Cheerless… Yeah, how ‘bout that? Since Ovechkin has been in the league the Caps are 2-2 in series in which they win Game 3. Let’s not read too much into that, okay? Game 4 doesn’t seem to matter much, either. The Caps are 4-3 when winning Game 4 in those same years (including a series win against Toronto this year).
Cheerless… Three games in this series, the third and fourth lines have a total of one point. And even that one – an assist by Lars Eller – was recorded skating with Alex Ovechkin and T.J. Oshie (Ovechkin got the goal). Last year against the Pens, the Caps third and fourth lines recorded four points by four different players in six games (Jay Beagle and Andre Burakovsky had goals, Tom Wilson and Jason Chimera had assists). Haven’t we seen this movie? Are we expecting it to end any different if it’s just a remake of the same movie?
Fearless… The Eller-Wilson-Burakovsky line is a 72.73 Corsi-for at 5-on-5 in the postseason. Of 167 forwards having skated at least 50 5-on-5 minutes, Burakovsky has the best individual Corsi-for at fives in the league (66.01). Wilson is tenth (60.48), and Eller is 12th (60.00; numbers from Corsica.hockey). Either these guys just forgot how to get puck to and into the net, or they have had the worst luck imaginable from a fancystats perspective.
Fearless… Talk about worst luck imaginable. The Caps have a two-goal lead late, and the Pens get one on a shot from Evgeni Malkin that looked to nick the heel of Karl Alzner’s skate, altering the trajectory of the puck upward enough to clear Braden Holtby’s left pad, then they get another when a shot hit T.J. Oshie and changed direction past Holtby. But he was solid before that and sucked it up after for his best performance of the series and one of, if not his best of the entire postseason to date. Just in time, I’d say.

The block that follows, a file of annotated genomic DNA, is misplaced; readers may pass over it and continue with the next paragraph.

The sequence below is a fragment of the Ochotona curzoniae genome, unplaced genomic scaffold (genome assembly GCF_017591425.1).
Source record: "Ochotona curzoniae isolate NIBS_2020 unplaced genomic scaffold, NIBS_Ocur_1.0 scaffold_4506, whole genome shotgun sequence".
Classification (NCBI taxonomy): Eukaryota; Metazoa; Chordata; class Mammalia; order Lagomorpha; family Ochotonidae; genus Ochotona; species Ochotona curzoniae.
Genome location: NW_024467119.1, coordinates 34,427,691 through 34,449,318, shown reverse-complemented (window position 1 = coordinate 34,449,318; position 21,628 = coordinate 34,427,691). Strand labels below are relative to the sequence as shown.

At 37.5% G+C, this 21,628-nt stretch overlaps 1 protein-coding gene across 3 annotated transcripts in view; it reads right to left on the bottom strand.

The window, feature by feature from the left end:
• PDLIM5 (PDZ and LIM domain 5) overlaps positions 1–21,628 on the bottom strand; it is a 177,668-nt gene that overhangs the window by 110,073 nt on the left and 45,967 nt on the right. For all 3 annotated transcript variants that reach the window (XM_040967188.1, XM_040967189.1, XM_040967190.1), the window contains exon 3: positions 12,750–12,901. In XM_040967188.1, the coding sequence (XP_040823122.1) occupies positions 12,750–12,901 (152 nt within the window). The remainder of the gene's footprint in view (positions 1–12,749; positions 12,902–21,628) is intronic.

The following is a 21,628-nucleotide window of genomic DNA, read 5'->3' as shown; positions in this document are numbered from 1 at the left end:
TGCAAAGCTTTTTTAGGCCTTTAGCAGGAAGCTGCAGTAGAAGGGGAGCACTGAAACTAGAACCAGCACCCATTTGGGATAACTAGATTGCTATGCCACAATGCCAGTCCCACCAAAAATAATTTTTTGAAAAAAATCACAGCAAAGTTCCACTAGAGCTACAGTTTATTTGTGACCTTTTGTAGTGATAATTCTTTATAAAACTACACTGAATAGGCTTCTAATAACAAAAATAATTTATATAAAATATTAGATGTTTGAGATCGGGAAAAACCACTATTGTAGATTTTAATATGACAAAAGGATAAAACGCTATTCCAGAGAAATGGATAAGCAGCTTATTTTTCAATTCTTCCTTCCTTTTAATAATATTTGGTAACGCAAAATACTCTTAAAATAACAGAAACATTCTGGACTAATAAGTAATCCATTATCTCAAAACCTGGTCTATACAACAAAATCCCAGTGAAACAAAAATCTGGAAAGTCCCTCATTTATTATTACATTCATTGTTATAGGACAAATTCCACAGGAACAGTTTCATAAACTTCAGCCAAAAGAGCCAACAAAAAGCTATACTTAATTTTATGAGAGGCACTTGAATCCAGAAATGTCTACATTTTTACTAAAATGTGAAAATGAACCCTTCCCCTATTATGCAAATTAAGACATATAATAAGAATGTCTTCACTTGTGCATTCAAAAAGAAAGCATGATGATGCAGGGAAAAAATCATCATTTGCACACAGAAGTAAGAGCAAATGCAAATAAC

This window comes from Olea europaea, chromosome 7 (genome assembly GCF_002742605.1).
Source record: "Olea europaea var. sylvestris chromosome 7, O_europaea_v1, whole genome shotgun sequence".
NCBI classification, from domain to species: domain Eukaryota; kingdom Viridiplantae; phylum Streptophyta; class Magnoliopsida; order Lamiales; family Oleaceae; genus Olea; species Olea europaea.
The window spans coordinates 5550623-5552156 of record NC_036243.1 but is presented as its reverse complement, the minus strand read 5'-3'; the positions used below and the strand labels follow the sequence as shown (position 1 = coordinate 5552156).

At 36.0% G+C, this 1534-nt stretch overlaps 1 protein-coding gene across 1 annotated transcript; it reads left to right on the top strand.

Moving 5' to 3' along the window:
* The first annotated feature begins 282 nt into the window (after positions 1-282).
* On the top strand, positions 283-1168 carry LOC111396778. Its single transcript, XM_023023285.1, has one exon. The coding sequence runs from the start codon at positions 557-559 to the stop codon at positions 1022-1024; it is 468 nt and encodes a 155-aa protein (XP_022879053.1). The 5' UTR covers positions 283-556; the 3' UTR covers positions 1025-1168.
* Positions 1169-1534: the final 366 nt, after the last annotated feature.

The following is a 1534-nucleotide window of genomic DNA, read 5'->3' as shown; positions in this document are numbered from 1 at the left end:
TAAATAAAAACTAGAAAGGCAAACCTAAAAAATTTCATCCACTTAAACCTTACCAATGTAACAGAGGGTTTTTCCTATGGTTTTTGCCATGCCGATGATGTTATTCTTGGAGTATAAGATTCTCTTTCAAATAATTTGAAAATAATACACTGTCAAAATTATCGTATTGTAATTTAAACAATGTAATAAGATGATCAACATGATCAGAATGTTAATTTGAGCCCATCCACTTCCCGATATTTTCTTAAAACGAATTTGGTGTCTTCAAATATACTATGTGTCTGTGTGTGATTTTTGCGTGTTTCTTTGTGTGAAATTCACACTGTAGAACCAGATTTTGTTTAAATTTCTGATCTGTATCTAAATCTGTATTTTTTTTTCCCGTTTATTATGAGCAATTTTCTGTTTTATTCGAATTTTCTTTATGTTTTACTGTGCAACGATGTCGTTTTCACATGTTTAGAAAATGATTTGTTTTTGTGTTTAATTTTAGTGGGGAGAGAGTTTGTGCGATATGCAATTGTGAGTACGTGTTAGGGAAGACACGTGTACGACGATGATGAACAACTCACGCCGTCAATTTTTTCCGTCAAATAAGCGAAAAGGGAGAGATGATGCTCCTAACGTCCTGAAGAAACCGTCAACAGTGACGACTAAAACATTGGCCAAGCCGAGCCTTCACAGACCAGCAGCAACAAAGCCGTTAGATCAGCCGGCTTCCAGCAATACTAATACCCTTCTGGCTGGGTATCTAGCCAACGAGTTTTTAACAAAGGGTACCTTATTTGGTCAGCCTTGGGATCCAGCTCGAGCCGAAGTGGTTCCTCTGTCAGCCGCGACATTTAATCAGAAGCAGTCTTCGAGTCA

Cheerless… In nine games so far, Holtby has allowed fewer than three goals in consecutive games just once (Games 5 and 6 against Toronto, in which he allowed one goal in each). Let’s not get ahead of ourselves and pronounce him “cured” of whatever yips he had.
Peerless… The dominant story over the next two days is going to be the health of Sidney Crosby and the likelihood of his return for Game 4, or perhaps even the series. There are a lot of ways this can play out in terms of whether his absence advantages the Penguins (steely team resolve, Malkin doing well over his career in Crosby’s absence) or the Capitals (not having to face the game’s best player in addition to the absence of Pittsburgh’s best defender in Kris Letang and their number one goalie, Matt Murray).
The way we see this is a situation that provides the Caps with another opportunity to demonstrate the difference between this team and its predecessors. They have to be a team with no memory and no conscience. They just need to stick to business, play the team in front of them, assert their will, and stand on their throat. Sounds easy, doesn’t it? Yeah, if it was, I’d be centering Fearless and Cheerless for an NHL team. Don’t see that happening soon. Let’s just hope the Caps find a way to find their inner ruthlessness and come home with a tied series that looks more like one to their advantage.